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Remember the days of the old schoolyard?           Leadership development is never done

Remember the days of the old schoolyard? Leadership development is never done

by Moyra Mackie on January 29, 2013

Do you remember your first day at school? The fear of the unknown? The big, unfamiliar building? Worrying if you would fit in? The fretting about wearing the right clothes? The anxiety about whether the teachers would like you and you would like them?

I remember those emotions, oh so well. But I probably have an advantage over you. My first day of school was in December 2012.

No, I haven’t aged prematurely. I’m what’s called, in polite circles, a mature student. And on December 17, I started my Masters in Executive Coaching at Ashridge Business School.

As a trainer, consultant and executive coach with years of experience standing up in front of large groups of strangers, I probably shouldn’t have had those first-day-of-school jitters. But there’s nothing like standing outside a building that shouts “seat of learning excellence”, to bring those deep-rooted emotions flooding back.

Yes, there was something vaguely familiar about the institutional feel of the accommodation. And the bathroom decor (unshared this time, fortunately) instantly transported me back to the eighties. But that’s where the comparisons with my university days end.

Ashridge is a beautiful building, its grandeur only eclipsed by the warmth of the welcome and the quality of the teaching. I immediately felt I had made a good investment.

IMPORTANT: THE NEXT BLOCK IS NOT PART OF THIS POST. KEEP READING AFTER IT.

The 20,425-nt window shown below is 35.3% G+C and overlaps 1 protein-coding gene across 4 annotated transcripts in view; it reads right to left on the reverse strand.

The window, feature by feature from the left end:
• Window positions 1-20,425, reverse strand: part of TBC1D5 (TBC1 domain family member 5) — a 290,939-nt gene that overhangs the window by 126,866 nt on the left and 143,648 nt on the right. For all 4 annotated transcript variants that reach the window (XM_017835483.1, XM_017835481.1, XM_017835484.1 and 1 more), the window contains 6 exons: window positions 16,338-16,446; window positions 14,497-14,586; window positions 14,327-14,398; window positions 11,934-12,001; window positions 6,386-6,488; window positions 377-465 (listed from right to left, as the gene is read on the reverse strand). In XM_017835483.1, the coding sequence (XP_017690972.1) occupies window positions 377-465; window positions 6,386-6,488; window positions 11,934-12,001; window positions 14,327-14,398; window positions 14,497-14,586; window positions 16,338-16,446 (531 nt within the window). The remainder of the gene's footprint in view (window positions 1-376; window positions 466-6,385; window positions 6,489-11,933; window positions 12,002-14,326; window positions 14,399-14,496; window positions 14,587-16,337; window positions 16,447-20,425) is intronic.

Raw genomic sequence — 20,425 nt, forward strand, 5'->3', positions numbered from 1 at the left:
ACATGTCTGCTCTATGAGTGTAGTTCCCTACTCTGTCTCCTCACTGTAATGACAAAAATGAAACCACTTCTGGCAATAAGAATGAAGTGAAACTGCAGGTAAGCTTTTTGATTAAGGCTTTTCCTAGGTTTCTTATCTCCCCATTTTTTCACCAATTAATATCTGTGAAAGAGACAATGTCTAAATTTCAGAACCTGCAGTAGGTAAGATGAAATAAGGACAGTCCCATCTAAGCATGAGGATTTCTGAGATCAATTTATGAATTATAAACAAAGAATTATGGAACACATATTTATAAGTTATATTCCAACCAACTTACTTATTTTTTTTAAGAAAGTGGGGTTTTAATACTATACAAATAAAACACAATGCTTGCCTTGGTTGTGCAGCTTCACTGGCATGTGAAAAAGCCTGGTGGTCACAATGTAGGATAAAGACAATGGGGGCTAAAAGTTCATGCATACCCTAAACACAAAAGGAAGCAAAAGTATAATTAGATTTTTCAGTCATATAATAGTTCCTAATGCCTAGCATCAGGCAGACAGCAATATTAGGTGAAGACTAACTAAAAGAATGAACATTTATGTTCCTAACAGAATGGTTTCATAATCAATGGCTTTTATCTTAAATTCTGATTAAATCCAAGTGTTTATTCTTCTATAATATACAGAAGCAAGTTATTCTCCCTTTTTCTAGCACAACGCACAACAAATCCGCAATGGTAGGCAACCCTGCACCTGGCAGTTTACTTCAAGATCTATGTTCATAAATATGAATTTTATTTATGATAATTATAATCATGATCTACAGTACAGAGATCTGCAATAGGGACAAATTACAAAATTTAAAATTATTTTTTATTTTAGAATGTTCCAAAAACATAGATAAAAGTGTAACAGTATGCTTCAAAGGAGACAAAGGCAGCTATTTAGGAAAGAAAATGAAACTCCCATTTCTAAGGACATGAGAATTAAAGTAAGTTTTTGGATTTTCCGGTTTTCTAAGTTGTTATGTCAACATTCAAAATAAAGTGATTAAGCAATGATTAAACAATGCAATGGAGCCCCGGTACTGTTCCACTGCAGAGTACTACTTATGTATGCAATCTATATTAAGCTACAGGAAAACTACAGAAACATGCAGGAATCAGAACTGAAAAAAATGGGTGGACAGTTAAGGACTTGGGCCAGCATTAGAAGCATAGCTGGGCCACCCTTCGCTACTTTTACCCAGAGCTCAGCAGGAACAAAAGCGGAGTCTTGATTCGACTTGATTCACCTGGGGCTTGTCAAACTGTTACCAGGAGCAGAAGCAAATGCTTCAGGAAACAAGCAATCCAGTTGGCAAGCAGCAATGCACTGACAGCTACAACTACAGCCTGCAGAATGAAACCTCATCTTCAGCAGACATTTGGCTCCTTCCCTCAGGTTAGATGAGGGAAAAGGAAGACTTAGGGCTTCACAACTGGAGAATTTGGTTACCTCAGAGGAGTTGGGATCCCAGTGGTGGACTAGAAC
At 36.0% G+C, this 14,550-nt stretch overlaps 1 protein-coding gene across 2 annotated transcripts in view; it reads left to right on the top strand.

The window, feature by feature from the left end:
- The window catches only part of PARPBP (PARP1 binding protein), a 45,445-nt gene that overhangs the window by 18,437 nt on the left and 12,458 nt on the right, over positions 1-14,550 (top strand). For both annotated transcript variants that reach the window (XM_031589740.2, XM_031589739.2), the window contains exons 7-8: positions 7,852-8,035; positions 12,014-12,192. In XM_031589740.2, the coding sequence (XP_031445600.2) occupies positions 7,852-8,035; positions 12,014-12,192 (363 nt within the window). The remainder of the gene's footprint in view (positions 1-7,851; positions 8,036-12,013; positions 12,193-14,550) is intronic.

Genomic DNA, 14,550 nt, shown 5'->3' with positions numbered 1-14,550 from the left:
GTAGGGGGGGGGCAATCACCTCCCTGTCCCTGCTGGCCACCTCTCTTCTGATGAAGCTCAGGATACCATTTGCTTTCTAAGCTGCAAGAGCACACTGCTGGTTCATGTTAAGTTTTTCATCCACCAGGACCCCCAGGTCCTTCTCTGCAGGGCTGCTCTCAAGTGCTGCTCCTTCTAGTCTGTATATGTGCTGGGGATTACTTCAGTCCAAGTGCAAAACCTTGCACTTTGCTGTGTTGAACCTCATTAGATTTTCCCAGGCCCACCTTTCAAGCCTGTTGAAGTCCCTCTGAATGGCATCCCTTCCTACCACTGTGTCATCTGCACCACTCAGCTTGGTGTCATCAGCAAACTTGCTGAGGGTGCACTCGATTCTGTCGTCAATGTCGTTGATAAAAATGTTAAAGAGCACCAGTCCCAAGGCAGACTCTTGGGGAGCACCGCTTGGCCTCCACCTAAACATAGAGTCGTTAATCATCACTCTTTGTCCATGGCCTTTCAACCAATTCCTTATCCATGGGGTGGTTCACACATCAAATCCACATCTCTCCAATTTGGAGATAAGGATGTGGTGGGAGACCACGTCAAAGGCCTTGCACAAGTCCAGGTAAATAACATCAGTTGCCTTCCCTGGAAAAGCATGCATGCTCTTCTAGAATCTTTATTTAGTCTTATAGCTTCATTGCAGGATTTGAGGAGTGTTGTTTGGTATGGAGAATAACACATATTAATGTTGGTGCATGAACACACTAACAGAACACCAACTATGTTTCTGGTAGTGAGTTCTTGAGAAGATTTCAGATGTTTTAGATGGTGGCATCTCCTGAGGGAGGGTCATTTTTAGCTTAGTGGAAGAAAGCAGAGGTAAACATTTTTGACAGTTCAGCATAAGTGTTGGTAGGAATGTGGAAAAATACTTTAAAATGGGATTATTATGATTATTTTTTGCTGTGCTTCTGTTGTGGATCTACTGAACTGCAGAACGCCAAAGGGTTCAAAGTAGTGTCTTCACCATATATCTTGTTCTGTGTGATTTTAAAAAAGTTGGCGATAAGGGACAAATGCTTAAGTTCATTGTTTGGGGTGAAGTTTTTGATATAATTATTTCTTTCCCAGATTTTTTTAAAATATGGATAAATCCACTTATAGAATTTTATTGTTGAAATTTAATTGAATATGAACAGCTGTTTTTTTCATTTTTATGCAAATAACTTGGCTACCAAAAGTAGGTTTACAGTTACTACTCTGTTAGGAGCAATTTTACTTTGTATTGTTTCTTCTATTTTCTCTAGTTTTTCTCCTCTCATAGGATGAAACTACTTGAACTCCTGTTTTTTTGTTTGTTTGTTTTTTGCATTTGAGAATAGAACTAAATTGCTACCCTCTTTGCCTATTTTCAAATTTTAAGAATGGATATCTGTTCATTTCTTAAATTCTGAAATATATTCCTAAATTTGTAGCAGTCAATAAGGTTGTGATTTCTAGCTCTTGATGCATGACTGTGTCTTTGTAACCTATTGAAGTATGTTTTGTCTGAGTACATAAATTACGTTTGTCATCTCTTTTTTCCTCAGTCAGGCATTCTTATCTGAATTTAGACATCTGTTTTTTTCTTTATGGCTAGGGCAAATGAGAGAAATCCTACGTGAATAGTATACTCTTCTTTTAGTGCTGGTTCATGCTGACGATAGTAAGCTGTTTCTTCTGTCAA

Some people have questioned my judgment

“Why do you want a coaching qualification?” they ask.

“You already have a successful executive coaching business. You don’t need the kudos of a few more letters after your name, do you?”

They’re right, of course. I don’t need the extra letters after my name. But, for me, that rather misses the point about coaching.

Coaching is about improvement

Being coached is about accepting that you don’t have all the answers and seeking a different perspective. I certainly don’t believe I know it all. And, though they have the edge on me, I’m pretty certain the coaches at Ashridge wouldn’t claim to know everything either.

To tell the truth, a coach who claims to know it all probably isn’t a very good coach. A coach who isn’t willing to make the effort to look for ways of becoming better isn’t really all that committed to coaching principles.

You probably know that if a shark stops swimming it dies. In the same way, I reckon a coach who stops learning pretty soon stops being able to add real value.

I owe it to my clients, my business and myself to keep learning and keep swimming. And, after all, Ashridge does have a rather nice pool.

Moyra Mackie

Moyra Mackie

Moyra Mackie helps leaders and teams to work with courage, compassion and creativity. She is an executive coach and consultant and the founder of Mackie Consulting.

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